Root Insurance Company gave me my first general counsel position, apart from an opportunity I had for a year back in the dotcom days for a startup called eGovNet. There, I also marketed, I did procurement work – but it was a small enough organization that ‘general counsel’ was really a plank of what I did.
Before that, I’ve spent probably two thirds of my professional career in and around government. I’ve worked as chief of staff to the Governor of Ohio, handling regulatory agencies, and then outside of government, either with my own consulting firm or as a law firm partner. Throughout that time, I’ve had opportunities to work either directly with or for the insurance industry – Root is the third insurance company that I’ve worked for. I did the government affairs work for State Auto Insurance all over the US, and I was in senior management on the operational side of the business at managed healthcare plan CareSource.
Now I’m at Root Insurance, I am the first and only general counsel (the team is just me) for a rapidly growing personal auto insurance company, learning to wear many hats and to manage everything that comes at me every day.
The business of insurance is highly regulated, and the fact that I have been a regulator in the past, have worked with regulators for decades, and have an appreciation of the big challenges and opportunities of a regulated industry is probably the greatest strength that I brought to this role.
The learning curve for me has been primarily on the corporate transactional side, but fortunately the company already had relationships with some terrific outside corporate counsel, who continue to assist. Getting up to speed and understanding the twists and turns and history of the company, and being able to put that into context to give really good advice has also been a learning curve.
The other part of the learning curve is around privacy and security. It’s not that I was unaware of restrictions in the law around privacy and security – having worked for insurance companies, and certainly working for a managed healthcare plan where health information is involved, I’ve had to be aware of the risk – but that’s another place where I’m getting up to speed.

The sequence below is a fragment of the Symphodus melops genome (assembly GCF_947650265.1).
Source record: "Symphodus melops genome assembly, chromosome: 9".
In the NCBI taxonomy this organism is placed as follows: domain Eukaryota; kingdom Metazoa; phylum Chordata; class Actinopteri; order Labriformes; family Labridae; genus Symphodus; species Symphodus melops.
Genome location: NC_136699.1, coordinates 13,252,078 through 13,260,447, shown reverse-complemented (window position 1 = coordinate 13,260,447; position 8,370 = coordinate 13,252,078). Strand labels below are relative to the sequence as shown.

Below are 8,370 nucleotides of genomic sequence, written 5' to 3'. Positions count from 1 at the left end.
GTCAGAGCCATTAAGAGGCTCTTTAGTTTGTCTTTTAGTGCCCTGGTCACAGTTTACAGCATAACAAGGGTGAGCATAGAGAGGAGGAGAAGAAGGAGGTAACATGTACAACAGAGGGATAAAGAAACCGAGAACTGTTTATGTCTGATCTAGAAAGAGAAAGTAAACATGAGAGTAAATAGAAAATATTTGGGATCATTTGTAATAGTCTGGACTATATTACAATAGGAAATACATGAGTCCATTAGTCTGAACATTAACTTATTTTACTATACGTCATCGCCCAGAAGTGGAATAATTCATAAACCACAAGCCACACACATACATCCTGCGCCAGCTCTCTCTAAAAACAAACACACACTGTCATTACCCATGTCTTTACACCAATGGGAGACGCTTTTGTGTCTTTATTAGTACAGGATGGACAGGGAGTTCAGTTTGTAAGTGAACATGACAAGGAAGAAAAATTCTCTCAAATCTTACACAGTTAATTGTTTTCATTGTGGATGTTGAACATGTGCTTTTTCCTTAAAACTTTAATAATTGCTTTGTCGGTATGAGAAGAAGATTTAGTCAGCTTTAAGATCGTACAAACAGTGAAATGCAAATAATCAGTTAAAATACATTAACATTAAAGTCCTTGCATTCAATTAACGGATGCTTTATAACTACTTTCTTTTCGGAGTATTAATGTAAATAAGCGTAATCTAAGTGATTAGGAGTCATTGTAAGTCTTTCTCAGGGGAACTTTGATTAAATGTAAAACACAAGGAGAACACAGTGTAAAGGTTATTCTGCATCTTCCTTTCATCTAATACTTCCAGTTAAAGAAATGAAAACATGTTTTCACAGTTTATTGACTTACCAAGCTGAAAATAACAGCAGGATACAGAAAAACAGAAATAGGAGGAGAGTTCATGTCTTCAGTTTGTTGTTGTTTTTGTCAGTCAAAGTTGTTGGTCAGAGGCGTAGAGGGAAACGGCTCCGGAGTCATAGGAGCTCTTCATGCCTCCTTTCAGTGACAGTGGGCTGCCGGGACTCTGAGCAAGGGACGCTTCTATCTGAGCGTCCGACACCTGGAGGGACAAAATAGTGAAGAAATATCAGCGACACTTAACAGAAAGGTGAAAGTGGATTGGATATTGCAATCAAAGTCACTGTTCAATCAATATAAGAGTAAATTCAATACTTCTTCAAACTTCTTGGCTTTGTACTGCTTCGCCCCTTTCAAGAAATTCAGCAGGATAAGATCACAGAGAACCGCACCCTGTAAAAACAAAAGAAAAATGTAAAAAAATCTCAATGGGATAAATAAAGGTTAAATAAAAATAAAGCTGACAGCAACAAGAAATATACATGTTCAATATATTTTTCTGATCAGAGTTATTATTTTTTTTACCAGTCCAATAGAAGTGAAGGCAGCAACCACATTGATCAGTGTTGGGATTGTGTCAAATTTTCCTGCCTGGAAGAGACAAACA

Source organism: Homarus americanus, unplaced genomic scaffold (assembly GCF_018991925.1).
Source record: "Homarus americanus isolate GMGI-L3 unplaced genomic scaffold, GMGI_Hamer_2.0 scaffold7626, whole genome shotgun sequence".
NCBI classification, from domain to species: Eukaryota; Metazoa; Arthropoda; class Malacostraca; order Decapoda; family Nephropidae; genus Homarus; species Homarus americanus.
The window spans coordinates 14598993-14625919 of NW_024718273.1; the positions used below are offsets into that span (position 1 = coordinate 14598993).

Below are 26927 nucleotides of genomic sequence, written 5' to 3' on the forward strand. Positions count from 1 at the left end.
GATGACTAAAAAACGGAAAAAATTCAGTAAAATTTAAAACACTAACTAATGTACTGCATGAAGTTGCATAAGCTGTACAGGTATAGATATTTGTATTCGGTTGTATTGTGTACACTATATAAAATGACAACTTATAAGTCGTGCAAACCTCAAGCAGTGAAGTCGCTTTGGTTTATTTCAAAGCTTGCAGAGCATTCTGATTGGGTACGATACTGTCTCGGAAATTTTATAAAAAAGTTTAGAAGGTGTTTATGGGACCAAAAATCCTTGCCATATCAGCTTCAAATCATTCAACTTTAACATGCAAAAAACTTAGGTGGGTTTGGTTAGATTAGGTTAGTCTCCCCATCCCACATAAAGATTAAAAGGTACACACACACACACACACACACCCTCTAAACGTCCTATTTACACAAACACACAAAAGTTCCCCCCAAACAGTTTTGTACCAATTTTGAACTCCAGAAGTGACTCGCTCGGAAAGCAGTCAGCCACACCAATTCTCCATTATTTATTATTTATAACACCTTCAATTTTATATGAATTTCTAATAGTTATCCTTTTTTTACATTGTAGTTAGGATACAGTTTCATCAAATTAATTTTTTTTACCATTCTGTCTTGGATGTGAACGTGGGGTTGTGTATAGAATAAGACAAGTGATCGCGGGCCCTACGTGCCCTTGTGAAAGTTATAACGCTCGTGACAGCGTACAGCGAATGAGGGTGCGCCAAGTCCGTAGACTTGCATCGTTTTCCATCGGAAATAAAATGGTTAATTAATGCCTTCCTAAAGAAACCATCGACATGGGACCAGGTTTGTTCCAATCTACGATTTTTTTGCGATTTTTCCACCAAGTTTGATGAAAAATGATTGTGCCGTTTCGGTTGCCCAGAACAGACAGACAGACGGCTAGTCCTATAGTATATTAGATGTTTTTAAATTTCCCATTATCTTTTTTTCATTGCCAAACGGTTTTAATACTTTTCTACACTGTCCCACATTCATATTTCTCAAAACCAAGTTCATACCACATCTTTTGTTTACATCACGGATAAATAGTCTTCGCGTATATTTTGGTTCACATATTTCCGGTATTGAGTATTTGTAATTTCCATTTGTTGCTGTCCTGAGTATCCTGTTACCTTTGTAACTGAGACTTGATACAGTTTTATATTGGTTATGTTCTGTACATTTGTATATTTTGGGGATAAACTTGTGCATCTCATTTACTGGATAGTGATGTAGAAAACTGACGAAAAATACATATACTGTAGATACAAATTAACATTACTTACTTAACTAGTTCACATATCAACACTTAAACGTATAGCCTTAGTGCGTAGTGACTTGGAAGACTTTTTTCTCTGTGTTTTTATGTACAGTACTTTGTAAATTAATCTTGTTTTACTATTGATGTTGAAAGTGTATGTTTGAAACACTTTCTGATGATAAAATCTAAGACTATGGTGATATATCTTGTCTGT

The primary reason for me coming back to the law was the excitement of working for a startup that really is disrupting the auto insurance business. To be with Root almost from the ground up at this stage of my career seemed to be a very exciting chance to take.
We are a mobile-only personal auto insurance company. All of the policies that we sell are through a mobile device app that our customers download, and we use telematics data gathered from the customer’s smartphone in order to assess their driving. Along with other insurance rating factors, we then decide whether to offer them a quote and to help us price that quote.
I think it’s fair to say that we are, by our very nature, innovative, disruptive and focused on growing our footprint. We are always investing and innovating in our core technology and, as a general counsel in a regulated startup, I interact very regularly with our product team as they contemplate options for improving our app. They often have questions for me about how that functionality will work, and how we will describe that functionality back to our customers.
There’s an opportunity at a company like Root to work with some very bright software engineers, marketers, data scientists – folks who have significant IQs, but they haven’t been in the workforce that long because they’re young. I’m very proud of the work that they do, and I see every day I work with them as an opportunity to not only answer their legal questions, but also to use my experience to help them think about how to frame those questions, and to always make certain that we are looking at any problem or opportunity through the lens of our customer. If I had any moment of pride in my first four months, it would be that I have built the trust of this team, many of whom had never worked for a company that had a general counsel or any in-house legal staff at all.
Certainly, when I’m able to see what they’re doing with AI and large amounts of data, they are providing me an opportunity to learn a lot. They see unlimited business opportunities with the technology, and when they come to me with an idea, they are appreciative that I am going to hold the line with compliance, but that when there are gray areas, I will always do my best to make sure we err on the side of saying yes to innovation and opportunity. Sometimes that means taking some risk in gray areas of the law – for many people, their experience with auto insurance is via a relationship with an agent. In a business model where the agent is not present and we are doing our best to completely serve our customers through an app, many of the insurance laws have not yet caught up.
Because Root Insurance Company is so disruptive, I will look to use what I’ve done in the past with government affairs work to shape public policy going forward. It’s my agenda to work with regulators and to look for opportunities to make sure that the laws contemplate and permit our business model, ultimately for the benefit of the consumer.